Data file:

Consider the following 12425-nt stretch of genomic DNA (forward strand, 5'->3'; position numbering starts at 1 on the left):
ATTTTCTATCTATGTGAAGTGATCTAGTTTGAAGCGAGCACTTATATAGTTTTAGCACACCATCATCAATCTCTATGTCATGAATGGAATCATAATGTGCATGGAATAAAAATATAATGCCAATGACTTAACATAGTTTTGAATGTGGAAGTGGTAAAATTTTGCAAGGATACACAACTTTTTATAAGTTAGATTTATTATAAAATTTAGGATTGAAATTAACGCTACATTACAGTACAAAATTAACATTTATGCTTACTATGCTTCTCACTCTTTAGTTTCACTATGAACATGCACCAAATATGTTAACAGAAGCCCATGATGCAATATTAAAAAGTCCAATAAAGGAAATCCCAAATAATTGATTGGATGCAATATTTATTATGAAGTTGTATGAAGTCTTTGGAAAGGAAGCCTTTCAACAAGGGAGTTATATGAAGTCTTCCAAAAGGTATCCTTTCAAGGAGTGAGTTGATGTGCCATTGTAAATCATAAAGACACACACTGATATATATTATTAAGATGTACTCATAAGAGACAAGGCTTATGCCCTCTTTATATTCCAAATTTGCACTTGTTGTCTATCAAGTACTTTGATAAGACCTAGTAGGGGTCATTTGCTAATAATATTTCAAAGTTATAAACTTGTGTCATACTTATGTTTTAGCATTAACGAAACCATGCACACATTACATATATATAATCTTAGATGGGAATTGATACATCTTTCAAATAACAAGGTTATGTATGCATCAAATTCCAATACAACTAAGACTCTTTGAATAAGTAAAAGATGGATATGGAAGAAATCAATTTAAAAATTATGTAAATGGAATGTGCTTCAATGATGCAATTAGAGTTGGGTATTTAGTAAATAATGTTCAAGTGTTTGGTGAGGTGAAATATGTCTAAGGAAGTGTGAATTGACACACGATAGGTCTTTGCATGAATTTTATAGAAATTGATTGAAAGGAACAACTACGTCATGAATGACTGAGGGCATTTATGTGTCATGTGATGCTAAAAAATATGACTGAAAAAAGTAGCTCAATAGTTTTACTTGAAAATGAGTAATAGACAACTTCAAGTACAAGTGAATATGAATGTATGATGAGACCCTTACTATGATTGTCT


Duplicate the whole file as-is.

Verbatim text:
Consider the following 12425-nt stretch of genomic DNA (forward strand, 5'->3'; position numbering starts at 1 on the left):
ATTTTCTATCTATGTGAAGTGATCTAGTTTGAAGCGAGCACTTATATAGTTTTAGCACACCATCATCAATCTCTATGTCATGAATGGAATCATAATGTGCATGGAATAAAAATATAATGCCAATGACTTAACATAGTTTTGAATGTGGAAGTGGTAAAATTTTGCAAGGATACACAACTTTTTATAAGTTAGATTTATTATAAAATTTAGGATTGAAATTAACGCTACATTACAGTACAAAATTAACATTTATGCTTACTATGCTTCTCACTCTTTAGTTTCACTATGAACATGCACCAAATATGTTAACAGAAGCCCATGATGCAATATTAAAAAGTCCAATAAAGGAAATCCCAAATAATTGATTGGATGCAATATTTATTATGAAGTTGTATGAAGTCTTTGGAAAGGAAGCCTTTCAACAAGGGAGTTATATGAAGTCTTCCAAAAGGTATCCTTTCAAGGAGTGAGTTGATGTGCCATTGTAAATCATAAAGACACACACTGATATATATTATTAAGATGTACTCATAAGAGACAAGGCTTATGCCCTCTTTATATTCCAAATTTGCACTTGTTGTCTATCAAGTACTTTGATAAGACCTAGTAGGGGTCATTTGCTAATAATATTTCAAAGTTATAAACTTGTGTCATACTTATGTTTTAGCATTAACGAAACCATGCACACATTACATATATATAATCTTAGATGGGAATTGATACATCTTTCAAATAACAAGGTTATGTATGCATCAAATTCCAATACAACTAAGACTCTTTGAATAAGTAAAAGATGGATATGGAAGAAATCAATTTAAAAATTATGTAAATGGAATGTGCTTCAATGATGCAATTAGAGTTGGGTATTTAGTAAATAATGTTCAAGTGTTTGGTGAGGTGAAATATGTCTAAGGAAGTGTGAATTGACACACGATAGGTCTTTGCATGAATTTTATAGAAATTGATTGAAAGGAACAACTACGTCATGAATGACTGAGGGCATTTATGTGTCATGTGATGCTAAAAAATATGACTGAAAAAAGTAGCTCAATAGTTTTACTTGAAAATGAGTAATAGACAACTTCAAGTACAAGTGAATATGAATGTATGATGAGACCCTTACTATGATTGTCT